A.M. Links: Al Qaeda Not Really Looking Like It’s On The Run, Journalists Worried About Covering Benghazi, Part Time Job Creation Outpaces Full Time Job Creation Seven to One

  • "if this is gonna be my future i wanna get paid full time money for flipping burgers part time"Thomas Hawk/Foter.comPresident Obama’s assertion that Al Qaeda’s on the run has been challenged by its recent apparent resurgence.  The US Army, meanwhile, is reluctant to cut ties with individuals and companies in Afghanistan tied to Al Qaeda despite the advice of the reconstruction watchdog out of concern for the due process rights of those Al Qaeda-linked individuals, while the State Department is urging Americans to leave Yemen, where a drone strike killed several suspected Al Qaeda militants, based on messages the government says it intercepted from Al Qaeda. Officials are also worried the terrorist group’s developed an undetectable liquid explosive.
  • “Journalists” are concerned about losing access to the White House if they ask tough questions about Benghazi.
  • The economy has created 270,000 full time jobs and 1.9 million part time jobs since January 2009, according to numbers compiled by the House Ways and Means Committee.
  • Republican governors are not enthusiastic about Republican attempts to shut down the federal government over Obamacare.
  • Foreign diplomats won’t leave Egypt alone and are set to continue to try to resolve the situation; John McCain and Lindsay Graham are visiting soon.
  • An attack along the disputed Indian-Pakistani border in Kashmir left at least five Indian soldiers dead. India blames Pakistani troops but Pakistan denies any skirmish. 

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  • Fist of Etiquette||

    Officials are also worried the terrorist group’s developed an undetectable liquid explosive.

    EXPLOSIVE PRELL!

  • Scruffy Nerfherder||

    I've figured it out. FOE works for the NSA and is intercepting the AM links before they get to you.

  • Fist of Etiquette||

    For a magazine called Reason you'd think they would be more security-minded.

  • DEATFBIRSECIA||

    Drink!

  • db||

    Undetectable by what means?

  • Fist of Etiquette||

    It will blow up in your face and there will be no sign of an explosion. That's how completely undetectable.

  • db||

    Alert Elmer Fudd!

  • Rich||

    You wascally db!

  • anon||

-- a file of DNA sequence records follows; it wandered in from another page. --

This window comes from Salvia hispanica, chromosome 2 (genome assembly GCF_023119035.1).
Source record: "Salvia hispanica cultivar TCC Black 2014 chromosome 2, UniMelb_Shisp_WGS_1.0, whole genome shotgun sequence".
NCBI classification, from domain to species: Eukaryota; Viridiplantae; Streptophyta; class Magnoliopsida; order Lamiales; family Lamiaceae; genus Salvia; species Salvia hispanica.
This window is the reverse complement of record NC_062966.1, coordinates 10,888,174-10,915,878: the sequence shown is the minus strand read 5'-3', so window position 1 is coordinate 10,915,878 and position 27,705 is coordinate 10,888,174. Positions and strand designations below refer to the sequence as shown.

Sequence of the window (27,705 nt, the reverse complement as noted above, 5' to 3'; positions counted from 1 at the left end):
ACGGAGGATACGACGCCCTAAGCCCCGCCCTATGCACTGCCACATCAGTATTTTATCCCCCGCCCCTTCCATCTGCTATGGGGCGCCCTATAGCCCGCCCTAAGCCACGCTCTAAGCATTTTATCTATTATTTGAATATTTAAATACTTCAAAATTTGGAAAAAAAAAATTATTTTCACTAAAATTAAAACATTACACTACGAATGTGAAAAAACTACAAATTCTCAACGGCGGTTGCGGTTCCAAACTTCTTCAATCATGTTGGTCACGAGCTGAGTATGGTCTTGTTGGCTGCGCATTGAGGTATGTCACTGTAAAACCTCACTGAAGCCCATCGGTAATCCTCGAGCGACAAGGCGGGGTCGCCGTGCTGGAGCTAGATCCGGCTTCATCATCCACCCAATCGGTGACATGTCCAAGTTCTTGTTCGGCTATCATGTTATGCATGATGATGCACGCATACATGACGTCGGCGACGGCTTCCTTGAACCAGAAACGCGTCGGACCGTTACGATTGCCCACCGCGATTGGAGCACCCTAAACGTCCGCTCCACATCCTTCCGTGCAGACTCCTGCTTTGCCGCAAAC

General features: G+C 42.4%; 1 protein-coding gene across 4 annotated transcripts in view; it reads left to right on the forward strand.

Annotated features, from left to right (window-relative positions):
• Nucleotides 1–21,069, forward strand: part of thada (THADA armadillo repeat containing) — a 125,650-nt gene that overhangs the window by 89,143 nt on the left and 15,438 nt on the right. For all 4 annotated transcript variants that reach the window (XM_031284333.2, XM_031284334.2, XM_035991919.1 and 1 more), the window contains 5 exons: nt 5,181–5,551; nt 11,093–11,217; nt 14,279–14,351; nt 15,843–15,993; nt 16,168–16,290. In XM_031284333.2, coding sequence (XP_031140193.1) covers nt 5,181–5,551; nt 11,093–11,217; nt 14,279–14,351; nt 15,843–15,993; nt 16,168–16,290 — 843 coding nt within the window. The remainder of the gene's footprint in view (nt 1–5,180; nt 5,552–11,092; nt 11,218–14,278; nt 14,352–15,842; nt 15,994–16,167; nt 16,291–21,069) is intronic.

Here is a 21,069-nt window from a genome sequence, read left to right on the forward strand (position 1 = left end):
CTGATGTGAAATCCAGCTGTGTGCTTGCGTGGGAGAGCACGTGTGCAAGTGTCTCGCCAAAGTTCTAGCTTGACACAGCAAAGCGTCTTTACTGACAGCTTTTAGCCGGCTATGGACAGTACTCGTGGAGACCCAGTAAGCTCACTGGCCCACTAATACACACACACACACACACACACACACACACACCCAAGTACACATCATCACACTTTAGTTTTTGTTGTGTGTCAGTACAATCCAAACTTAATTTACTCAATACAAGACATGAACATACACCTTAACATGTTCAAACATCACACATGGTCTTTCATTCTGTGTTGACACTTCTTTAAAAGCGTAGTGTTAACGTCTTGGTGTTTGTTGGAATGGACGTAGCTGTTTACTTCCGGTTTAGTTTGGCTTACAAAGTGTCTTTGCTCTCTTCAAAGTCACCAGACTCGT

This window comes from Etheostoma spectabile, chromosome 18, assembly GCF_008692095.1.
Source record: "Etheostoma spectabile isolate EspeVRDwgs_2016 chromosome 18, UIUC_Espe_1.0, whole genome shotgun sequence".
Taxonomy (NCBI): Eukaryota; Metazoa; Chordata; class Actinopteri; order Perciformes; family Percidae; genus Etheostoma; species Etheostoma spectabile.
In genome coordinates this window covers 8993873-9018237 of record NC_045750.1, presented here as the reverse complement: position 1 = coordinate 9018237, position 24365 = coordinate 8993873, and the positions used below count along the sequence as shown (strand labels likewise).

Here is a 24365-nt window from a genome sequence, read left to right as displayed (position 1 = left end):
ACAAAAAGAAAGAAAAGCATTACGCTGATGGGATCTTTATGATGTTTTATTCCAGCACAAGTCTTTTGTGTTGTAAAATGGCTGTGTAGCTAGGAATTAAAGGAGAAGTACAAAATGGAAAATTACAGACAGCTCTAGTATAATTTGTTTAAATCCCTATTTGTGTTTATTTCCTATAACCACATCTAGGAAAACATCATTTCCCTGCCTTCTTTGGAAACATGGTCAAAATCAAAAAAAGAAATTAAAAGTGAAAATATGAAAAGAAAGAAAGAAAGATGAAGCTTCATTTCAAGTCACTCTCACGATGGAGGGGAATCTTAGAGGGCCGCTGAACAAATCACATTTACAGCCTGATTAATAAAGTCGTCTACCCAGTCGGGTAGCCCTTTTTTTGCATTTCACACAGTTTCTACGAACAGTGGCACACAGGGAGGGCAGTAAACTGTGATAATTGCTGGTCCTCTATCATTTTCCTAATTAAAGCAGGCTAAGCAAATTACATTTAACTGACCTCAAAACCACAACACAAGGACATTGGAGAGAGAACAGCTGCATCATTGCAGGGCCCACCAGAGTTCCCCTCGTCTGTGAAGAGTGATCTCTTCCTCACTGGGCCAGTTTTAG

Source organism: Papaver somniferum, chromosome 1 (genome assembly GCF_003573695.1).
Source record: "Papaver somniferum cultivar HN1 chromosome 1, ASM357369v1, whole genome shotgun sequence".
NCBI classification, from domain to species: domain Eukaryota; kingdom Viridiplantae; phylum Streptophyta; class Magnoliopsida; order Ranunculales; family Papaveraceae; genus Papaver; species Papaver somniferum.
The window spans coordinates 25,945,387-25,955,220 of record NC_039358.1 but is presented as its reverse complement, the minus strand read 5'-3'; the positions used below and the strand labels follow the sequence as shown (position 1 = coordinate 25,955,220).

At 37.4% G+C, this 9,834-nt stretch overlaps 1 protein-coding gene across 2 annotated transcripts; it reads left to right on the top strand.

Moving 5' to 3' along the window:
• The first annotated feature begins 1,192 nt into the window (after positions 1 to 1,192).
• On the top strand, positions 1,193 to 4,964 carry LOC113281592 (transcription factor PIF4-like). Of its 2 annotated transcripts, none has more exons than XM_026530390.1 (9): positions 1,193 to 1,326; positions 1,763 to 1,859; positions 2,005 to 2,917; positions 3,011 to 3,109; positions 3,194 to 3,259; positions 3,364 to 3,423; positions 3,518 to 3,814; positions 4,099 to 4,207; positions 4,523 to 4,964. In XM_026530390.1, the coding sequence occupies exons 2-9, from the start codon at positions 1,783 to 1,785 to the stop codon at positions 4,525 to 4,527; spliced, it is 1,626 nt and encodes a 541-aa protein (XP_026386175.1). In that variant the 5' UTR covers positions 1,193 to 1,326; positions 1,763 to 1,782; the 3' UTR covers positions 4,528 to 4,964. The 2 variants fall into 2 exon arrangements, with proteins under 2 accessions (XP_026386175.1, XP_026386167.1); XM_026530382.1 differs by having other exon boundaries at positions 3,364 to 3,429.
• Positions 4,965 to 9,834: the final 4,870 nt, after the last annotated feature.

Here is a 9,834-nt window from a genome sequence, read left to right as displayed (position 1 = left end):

So it's kinda like masturbating?

  • fish||

    It will blow up in your face and there will be no sign of an explosion. That's how completely undetectable.

    Complete and utter bullshit....explosive Prell always leaves a pleasant scent after detonation.

  • JW||

    The chatter they're hearing is "you're soaking in it!"

    THE MODERN FACE OF TERROR.

  • Rich||

    So, we can take liquids on planes now, right? That seems like the appropriate TSA reaction.

  • Marc F Cheney||

    It's derived from iocaine powder.

  • ||

    I'm immune.

  • anon||

    Remember that time the TSA started rapescanning people, and we were all like "hey dude they're just going to go through surgery and have their bombs implanted" then within a year some dude had surgery to have a bomb implanted in him?

    Yeah, this reminds me of how fucking useless any amount of "security" is. That is all.

  • Lord Humungus||

    Groom & Clean!

  • Brett L||

    Probably something like NI3

  • T||

    I would be amused to watch someone try to wear clothes dipped in NI3.

  • Brett L||

    Stay wet, get yourself arrested dry out and BOOOM! More seriously, though, its not magic that stable substances when wet can become explosive upon drying. Or vice-versa. Try wetting PI3 and see what happens. I assume a good chemist would know 8-10 different ways to make HE clothing. Nitrocellulose solutions probably bond well with cotton clothing off the top of my head.

  • Scruffy Nerfherder||

    I think I just heard the NSA intercept switches just kick in.

  • Dweebston||

    Silly civilian, there are no switches! The intercepts are always on.

  • Bobarian||

    That clicking sound is the explosives being planted on Brett's door hinges.

    Why do you hate your dog, Brett?

  • Brett L||

    I don't have a dog and that cat r-u-n-d-o-f-f.

  • Brett L||

    Of course, I really can't think of way to generate a really good boom without compression. So wearing the clothes would make a neat bang, but rolling impregnated cloth tightly and compressing it further would probably be required...
    Hold on, cops at the door, brb.

  • Scarcity||

    So the "As Seen on TV Original SPACE BAG Vacuum-Seal Storage System" is the new pressure cooker?

  • Lord Humungus||

    The Dog's terrorist war against mankind continues...

    Is this the worst hangover ever? Man, 64, wakes up without a penis after night of drinking... and the neighbours tell him a dog ate it
    http://www.dailymail.co.uk/new.....night.html

  • anon||

    And his dog's still alive?!

    Dude, you left out the most outrageous part of the story.

  • Rich||

    What's that? "Scroll down for video"?

  • Eduard van Haalen||

    O M G

  • ||

    No doubt, the same fucker who got my homework.

  • Ted S.||

    This seems appropriate.

  • ||

    If that isn't "Detachable Penis", I am going to be very disappointed.

  • Fist of Etiquette||

    “Journalists” are concerned about losing access to the White House if they ask tough questions about Benghazi.

    Luckily they've already sussed out the solution to that problem.

  • DJF||

    So the White House will stop handing out press releases? Can't they just read them on the White House web page?

  • Lord Humungus||

    Ke$ha sells penis/teeth jewellery
    http://www.thecmuwebsite.com/a.....jewellery/